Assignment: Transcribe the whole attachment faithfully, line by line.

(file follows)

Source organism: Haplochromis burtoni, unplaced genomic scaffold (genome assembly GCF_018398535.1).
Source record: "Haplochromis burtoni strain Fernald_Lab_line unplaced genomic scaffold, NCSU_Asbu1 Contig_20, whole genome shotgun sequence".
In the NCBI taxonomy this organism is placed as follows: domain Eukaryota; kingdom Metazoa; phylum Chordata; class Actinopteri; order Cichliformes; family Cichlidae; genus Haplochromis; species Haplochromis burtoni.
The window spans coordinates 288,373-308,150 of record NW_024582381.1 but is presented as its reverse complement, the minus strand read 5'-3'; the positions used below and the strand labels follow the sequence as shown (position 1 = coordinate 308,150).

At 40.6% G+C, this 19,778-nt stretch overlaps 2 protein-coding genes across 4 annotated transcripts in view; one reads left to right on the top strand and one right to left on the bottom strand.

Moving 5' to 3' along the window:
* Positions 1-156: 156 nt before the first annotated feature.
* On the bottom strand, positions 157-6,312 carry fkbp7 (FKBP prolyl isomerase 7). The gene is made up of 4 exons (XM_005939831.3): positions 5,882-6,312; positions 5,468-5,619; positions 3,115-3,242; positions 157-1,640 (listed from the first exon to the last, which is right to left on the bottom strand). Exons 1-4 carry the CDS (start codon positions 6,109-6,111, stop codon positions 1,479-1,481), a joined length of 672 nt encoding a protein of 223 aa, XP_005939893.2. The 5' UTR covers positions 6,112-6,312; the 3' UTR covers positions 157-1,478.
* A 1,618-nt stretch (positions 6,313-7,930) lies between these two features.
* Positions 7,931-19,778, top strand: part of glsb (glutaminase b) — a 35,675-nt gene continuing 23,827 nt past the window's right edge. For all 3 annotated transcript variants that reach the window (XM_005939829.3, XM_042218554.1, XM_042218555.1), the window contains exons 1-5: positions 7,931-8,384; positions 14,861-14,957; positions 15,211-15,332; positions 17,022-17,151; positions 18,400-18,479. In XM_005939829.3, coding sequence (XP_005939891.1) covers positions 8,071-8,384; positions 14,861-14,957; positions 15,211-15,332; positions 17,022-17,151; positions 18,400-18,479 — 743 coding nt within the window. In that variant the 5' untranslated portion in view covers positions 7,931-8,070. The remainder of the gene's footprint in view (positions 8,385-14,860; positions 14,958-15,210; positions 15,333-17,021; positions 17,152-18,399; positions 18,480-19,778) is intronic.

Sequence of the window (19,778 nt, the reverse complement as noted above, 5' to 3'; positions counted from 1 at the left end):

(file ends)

Source organism: Haplochromis burtoni, unplaced genomic scaffold (genome assembly GCF_018398535.1).
Source record: "Haplochromis burtoni strain Fernald_Lab_line unplaced genomic scaffold, NCSU_Asbu1 Contig_20, whole genome shotgun sequence".
In the NCBI taxonomy this organism is placed as follows: domain Eukaryota; kingdom Metazoa; phylum Chordata; class Actinopteri; order Cichliformes; family Cichlidae; genus Haplochromis; species Haplochromis burtoni.
The window spans coordinates 288,373-308,150 of record NW_024582381.1 but is presented as its reverse complement, the minus strand read 5'-3'; the positions used below and the strand labels follow the sequence as shown (position 1 = coordinate 308,150).

At 40.6% G+C, this 19,778-nt stretch overlaps 2 protein-coding genes across 4 annotated transcripts in view; one reads left to right on the top strand and one right to left on the bottom strand.

Moving 5' to 3' along the window:
* Positions 1-156: 156 nt before the first annotated feature.
* On the bottom strand, positions 157-6,312 carry fkbp7 (FKBP prolyl isomerase 7). The gene is made up of 4 exons (XM_005939831.3): positions 5,882-6,312; positions 5,468-5,619; positions 3,115-3,242; positions 157-1,640 (listed from the first exon to the last, which is right to left on the bottom strand). Exons 1-4 carry the CDS (start codon positions 6,109-6,111, stop codon positions 1,479-1,481), a joined length of 672 nt encoding a protein of 223 aa, XP_005939893.2. The 5' UTR covers positions 6,112-6,312; the 3' UTR covers positions 157-1,478.
* A 1,618-nt stretch (positions 6,313-7,930) lies between these two features.
* Positions 7,931-19,778, top strand: part of glsb (glutaminase b) — a 35,675-nt gene continuing 23,827 nt past the window's right edge. For all 3 annotated transcript variants that reach the window (XM_005939829.3, XM_042218554.1, XM_042218555.1), the window contains exons 1-5: positions 7,931-8,384; positions 14,861-14,957; positions 15,211-15,332; positions 17,022-17,151; positions 18,400-18,479. In XM_005939829.3, coding sequence (XP_005939891.1) covers positions 8,071-8,384; positions 14,861-14,957; positions 15,211-15,332; positions 17,022-17,151; positions 18,400-18,479 — 743 coding nt within the window. In that variant the 5' untranslated portion in view covers positions 7,931-8,070. The remainder of the gene's footprint in view (positions 8,385-14,860; positions 14,958-15,210; positions 15,333-17,021; positions 17,152-18,399; positions 18,480-19,778) is intronic.

Sequence of the window (19,778 nt, the reverse complement as noted above, 5' to 3'; positions counted from 1 at the left end):